A project of this magnitude had only been dreamed of before. With millions of dollars to come from philanthropic foundations, black southerners in Americus, Fayetteville, Dallas, Little Rock, Newport News, Richmond, Asheville, Rocky Mount, Orangeburg, Sumter, Albany, Greenville, Hattiesburg, Lake Charles, Shreveport, Gainesville, Charlotte, Memphis, Columbia, Tyler, Lynchburg, Charleston, Miami, Anniston, Selma, and in hundreds of other places across the American South had the resources to knock out Jim Crow at the ballot box. The money went toward car fuel, food, bills, flyers, salaries, stipends, and for volunteers going door-to-door canvassing to move people to the courthouse to register to vote. The VEP provided money for overlooked items that enable people to mobilize, such as babysitting costs and printing brochures about how to register. The VEP served as the behind-the-scenes engine of the civil rights movement, converting grassroots power into southwide political action.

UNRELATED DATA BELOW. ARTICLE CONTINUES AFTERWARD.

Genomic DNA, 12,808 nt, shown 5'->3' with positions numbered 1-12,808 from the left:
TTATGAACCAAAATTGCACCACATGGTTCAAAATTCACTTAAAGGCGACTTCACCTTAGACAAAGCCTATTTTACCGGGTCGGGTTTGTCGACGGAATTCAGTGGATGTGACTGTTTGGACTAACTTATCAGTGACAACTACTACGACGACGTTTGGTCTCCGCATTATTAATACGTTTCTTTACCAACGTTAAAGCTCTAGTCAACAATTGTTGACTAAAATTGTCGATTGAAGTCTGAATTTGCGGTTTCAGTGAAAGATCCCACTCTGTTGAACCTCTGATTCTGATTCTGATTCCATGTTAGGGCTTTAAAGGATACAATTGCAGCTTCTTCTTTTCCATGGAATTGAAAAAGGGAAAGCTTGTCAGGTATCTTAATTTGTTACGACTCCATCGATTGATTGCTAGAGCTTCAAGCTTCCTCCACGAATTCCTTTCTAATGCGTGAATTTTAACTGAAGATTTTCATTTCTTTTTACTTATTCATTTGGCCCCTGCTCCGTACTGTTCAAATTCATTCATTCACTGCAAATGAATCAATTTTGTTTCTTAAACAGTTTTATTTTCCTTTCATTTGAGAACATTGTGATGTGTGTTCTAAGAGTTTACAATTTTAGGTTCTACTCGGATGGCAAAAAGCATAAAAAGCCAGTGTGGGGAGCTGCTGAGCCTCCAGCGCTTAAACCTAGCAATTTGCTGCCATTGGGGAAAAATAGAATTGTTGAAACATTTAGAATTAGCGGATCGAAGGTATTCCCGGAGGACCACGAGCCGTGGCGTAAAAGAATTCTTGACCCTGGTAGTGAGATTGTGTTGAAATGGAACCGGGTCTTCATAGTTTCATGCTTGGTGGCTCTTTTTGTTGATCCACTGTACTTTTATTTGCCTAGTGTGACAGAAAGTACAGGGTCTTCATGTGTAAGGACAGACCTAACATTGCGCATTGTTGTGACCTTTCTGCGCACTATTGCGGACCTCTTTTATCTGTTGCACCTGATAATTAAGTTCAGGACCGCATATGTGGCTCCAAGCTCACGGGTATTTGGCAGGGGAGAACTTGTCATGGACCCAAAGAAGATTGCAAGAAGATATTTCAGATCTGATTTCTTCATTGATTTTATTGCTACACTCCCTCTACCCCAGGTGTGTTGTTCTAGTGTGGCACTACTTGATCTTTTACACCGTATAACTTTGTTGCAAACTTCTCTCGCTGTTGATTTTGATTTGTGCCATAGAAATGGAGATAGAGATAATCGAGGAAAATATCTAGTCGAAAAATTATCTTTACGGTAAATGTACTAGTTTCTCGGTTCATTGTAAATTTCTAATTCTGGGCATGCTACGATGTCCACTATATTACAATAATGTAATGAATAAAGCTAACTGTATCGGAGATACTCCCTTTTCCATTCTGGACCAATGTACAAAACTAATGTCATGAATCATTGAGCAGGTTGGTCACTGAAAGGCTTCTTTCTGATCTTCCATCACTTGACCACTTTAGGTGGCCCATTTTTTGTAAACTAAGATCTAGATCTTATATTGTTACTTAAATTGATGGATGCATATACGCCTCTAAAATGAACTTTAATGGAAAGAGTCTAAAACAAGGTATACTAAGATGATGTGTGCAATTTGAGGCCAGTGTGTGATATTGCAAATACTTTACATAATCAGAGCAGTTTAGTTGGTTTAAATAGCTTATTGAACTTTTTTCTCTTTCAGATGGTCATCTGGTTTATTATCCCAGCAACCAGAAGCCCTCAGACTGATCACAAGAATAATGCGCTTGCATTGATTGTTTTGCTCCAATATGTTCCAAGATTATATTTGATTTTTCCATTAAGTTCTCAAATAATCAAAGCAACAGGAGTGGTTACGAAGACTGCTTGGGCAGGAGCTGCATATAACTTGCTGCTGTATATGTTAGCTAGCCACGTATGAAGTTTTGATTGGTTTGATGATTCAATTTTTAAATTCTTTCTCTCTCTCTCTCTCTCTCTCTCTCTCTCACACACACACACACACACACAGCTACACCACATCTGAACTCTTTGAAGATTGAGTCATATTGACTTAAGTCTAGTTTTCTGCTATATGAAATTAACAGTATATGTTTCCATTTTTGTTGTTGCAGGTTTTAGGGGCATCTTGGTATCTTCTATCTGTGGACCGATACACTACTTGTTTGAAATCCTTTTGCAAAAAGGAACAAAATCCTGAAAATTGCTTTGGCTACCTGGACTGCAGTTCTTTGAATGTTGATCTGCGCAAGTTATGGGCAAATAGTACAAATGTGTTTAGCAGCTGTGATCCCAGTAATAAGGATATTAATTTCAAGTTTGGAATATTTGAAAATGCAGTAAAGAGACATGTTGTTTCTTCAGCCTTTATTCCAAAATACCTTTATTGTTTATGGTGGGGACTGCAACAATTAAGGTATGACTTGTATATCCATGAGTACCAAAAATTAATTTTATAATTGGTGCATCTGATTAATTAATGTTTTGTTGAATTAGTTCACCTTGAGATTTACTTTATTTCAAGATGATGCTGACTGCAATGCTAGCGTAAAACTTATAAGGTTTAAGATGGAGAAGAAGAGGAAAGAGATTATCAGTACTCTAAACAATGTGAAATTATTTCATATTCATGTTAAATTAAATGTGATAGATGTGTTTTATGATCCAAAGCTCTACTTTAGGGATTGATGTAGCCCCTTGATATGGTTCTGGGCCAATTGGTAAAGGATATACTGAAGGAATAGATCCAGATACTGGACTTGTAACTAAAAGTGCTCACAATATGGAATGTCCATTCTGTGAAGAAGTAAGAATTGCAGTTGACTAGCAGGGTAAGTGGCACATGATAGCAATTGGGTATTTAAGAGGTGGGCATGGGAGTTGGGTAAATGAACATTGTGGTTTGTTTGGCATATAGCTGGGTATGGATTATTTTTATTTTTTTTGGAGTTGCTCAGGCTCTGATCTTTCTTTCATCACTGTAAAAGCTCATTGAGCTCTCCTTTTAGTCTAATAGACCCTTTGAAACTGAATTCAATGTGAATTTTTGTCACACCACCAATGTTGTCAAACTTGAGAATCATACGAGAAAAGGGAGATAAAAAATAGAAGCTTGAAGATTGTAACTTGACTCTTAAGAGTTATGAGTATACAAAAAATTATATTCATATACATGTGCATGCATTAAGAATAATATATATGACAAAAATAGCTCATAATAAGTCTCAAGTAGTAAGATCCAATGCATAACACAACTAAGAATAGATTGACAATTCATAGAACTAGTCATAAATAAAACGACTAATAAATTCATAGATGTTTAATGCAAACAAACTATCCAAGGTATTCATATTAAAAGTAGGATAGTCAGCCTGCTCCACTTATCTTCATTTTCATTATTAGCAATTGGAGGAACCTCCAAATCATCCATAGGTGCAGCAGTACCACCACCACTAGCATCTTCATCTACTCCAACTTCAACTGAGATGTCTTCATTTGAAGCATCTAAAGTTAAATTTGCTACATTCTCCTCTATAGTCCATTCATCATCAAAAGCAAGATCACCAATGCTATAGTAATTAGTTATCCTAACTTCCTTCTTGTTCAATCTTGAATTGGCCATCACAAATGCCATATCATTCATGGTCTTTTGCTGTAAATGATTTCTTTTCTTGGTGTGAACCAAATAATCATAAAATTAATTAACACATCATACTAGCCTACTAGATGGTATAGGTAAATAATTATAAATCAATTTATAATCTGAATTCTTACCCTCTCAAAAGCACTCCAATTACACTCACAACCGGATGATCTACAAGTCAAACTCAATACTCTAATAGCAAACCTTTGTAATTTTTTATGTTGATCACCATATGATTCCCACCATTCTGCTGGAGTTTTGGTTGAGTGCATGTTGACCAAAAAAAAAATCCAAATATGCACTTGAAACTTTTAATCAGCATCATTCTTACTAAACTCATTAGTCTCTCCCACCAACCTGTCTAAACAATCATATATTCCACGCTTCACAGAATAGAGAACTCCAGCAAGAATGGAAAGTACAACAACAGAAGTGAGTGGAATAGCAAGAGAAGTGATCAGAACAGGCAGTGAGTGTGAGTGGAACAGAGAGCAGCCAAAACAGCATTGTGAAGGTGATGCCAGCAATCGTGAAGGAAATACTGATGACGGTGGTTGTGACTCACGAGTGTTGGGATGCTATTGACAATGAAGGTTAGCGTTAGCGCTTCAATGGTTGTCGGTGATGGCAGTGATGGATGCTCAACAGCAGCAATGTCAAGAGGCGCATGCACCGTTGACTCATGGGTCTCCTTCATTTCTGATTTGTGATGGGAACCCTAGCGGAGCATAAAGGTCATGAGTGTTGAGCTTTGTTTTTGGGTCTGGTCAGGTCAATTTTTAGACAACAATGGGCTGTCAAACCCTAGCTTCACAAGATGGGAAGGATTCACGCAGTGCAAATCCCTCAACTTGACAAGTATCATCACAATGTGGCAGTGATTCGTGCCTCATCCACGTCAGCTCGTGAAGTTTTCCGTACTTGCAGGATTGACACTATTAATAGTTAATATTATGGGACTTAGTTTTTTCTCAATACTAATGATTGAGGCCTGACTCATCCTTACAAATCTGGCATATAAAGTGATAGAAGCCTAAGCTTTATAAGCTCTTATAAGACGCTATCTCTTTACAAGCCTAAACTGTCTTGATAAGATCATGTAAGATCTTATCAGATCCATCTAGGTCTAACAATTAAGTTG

Most people did not know where the money came from. This was deliberate on the VEP’s part—they shielded their philanthropic benefactors by keeping their names out of press releases because they did not want conservatives catching wind of how northern foundations were supplying money to black southerners, challenging their hold on political power through white supremacy. The DOJ worked out a deal with the Internal Revenue Service (IRS) to allow for philanthropies to give to registration organizations like the VEP, but they did so quietly and out of the public spotlight. Burke Marshall, Robert F. Kennedy, Leslie Dunbar, and others with both civil rights and government connections drafted memos to the IRS explaining how the VEP’s operations would be non-partisan as a 501c3—and therefore allowed within tax-exempt regulations. But within the context of a new, more liberal White House administration, they strongly suggested that this new arrangement could be fuel for a partisan fire, and IRS officials agreed. The plan worked, and over the next eight years, the VEP spent millions of philanthropic money to register black southerners. The VEP, working in concert with grassroots activists, paved the way for the Voting Rights Act of 1965, increased black political power, and funded the destruction of segregated voting in the South.